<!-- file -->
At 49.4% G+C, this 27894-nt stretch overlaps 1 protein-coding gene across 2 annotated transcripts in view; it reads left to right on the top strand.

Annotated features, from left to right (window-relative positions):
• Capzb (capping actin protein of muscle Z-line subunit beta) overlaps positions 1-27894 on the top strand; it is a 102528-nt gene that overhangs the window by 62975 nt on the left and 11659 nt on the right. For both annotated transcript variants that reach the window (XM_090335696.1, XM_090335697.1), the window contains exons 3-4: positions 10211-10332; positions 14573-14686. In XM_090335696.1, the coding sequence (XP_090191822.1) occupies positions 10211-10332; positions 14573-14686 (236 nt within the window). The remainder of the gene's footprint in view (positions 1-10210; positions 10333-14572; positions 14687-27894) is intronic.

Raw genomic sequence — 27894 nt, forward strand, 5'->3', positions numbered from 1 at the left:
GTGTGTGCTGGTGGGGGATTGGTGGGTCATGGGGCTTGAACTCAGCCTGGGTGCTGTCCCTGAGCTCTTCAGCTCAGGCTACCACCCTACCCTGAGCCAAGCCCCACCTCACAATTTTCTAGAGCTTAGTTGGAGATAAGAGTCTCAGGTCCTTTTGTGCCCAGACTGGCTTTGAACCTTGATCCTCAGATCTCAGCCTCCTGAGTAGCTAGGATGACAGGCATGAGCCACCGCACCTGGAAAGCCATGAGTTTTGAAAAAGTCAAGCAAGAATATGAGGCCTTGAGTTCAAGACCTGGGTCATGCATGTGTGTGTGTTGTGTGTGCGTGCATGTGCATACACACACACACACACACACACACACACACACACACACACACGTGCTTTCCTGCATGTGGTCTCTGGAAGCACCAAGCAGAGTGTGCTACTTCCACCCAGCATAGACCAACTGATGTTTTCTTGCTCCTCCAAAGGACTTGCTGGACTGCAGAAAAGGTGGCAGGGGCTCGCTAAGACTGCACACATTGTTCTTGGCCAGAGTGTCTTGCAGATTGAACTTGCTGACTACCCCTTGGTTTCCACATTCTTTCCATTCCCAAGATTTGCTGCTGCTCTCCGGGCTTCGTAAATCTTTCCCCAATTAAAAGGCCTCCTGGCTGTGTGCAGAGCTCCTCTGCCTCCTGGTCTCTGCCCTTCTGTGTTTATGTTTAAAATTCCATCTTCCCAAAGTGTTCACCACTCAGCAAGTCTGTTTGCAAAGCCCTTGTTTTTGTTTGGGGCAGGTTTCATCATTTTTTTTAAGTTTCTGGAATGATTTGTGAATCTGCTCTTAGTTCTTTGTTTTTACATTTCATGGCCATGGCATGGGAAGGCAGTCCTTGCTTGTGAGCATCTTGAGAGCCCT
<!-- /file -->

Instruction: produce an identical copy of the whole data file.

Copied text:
At 49.4% G+C, this 27894-nt stretch overlaps 1 protein-coding gene across 2 annotated transcripts in view; it reads left to right on the top strand.

Annotated features, from left to right (window-relative positions):
• Capzb (capping actin protein of muscle Z-line subunit beta) overlaps positions 1-27894 on the top strand; it is a 102528-nt gene that overhangs the window by 62975 nt on the left and 11659 nt on the right. For both annotated transcript variants that reach the window (XM_090335696.1, XM_090335697.1), the window contains exons 3-4: positions 10211-10332; positions 14573-14686. In XM_090335696.1, the coding sequence (XP_090191822.1) occupies positions 10211-10332; positions 14573-14686 (236 nt within the window). The remainder of the gene's footprint in view (positions 1-10210; positions 10333-14572; positions 14687-27894) is intronic.

Raw genomic sequence — 27894 nt, forward strand, 5'->3', positions numbered from 1 at the left:
GTGTGTGCTGGTGGGGGATTGGTGGGTCATGGGGCTTGAACTCAGCCTGGGTGCTGTCCCTGAGCTCTTCAGCTCAGGCTACCACCCTACCCTGAGCCAAGCCCCACCTCACAATTTTCTAGAGCTTAGTTGGAGATAAGAGTCTCAGGTCCTTTTGTGCCCAGACTGGCTTTGAACCTTGATCCTCAGATCTCAGCCTCCTGAGTAGCTAGGATGACAGGCATGAGCCACCGCACCTGGAAAGCCATGAGTTTTGAAAAAGTCAAGCAAGAATATGAGGCCTTGAGTTCAAGACCTGGGTCATGCATGTGTGTGTGTTGTGTGTGCGTGCATGTGCATACACACACACACACACACACACACACACACACACACACACACGTGCTTTCCTGCATGTGGTCTCTGGAAGCACCAAGCAGAGTGTGCTACTTCCACCCAGCATAGACCAACTGATGTTTTCTTGCTCCTCCAAAGGACTTGCTGGACTGCAGAAAAGGTGGCAGGGGCTCGCTAAGACTGCACACATTGTTCTTGGCCAGAGTGTCTTGCAGATTGAACTTGCTGACTACCCCTTGGTTTCCACATTCTTTCCATTCCCAAGATTTGCTGCTGCTCTCCGGGCTTCGTAAATCTTTCCCCAATTAAAAGGCCTCCTGGCTGTGTGCAGAGCTCCTCTGCCTCCTGGTCTCTGCCCTTCTGTGTTTATGTTTAAAATTCCATCTTCCCAAAGTGTTCACCACTCAGCAAGTCTGTTTGCAAAGCCCTTGTTTTTGTTTGGGGCAGGTTTCATCATTTTTTTTAAGTTTCTGGAATGATTTGTGAATCTGCTCTTAGTTCTTTGTTTTTACATTTCATGGCCATGGCATGGGAAGGCAGTCCTTGCTTGTGAGCATCTTGAGAGCCCT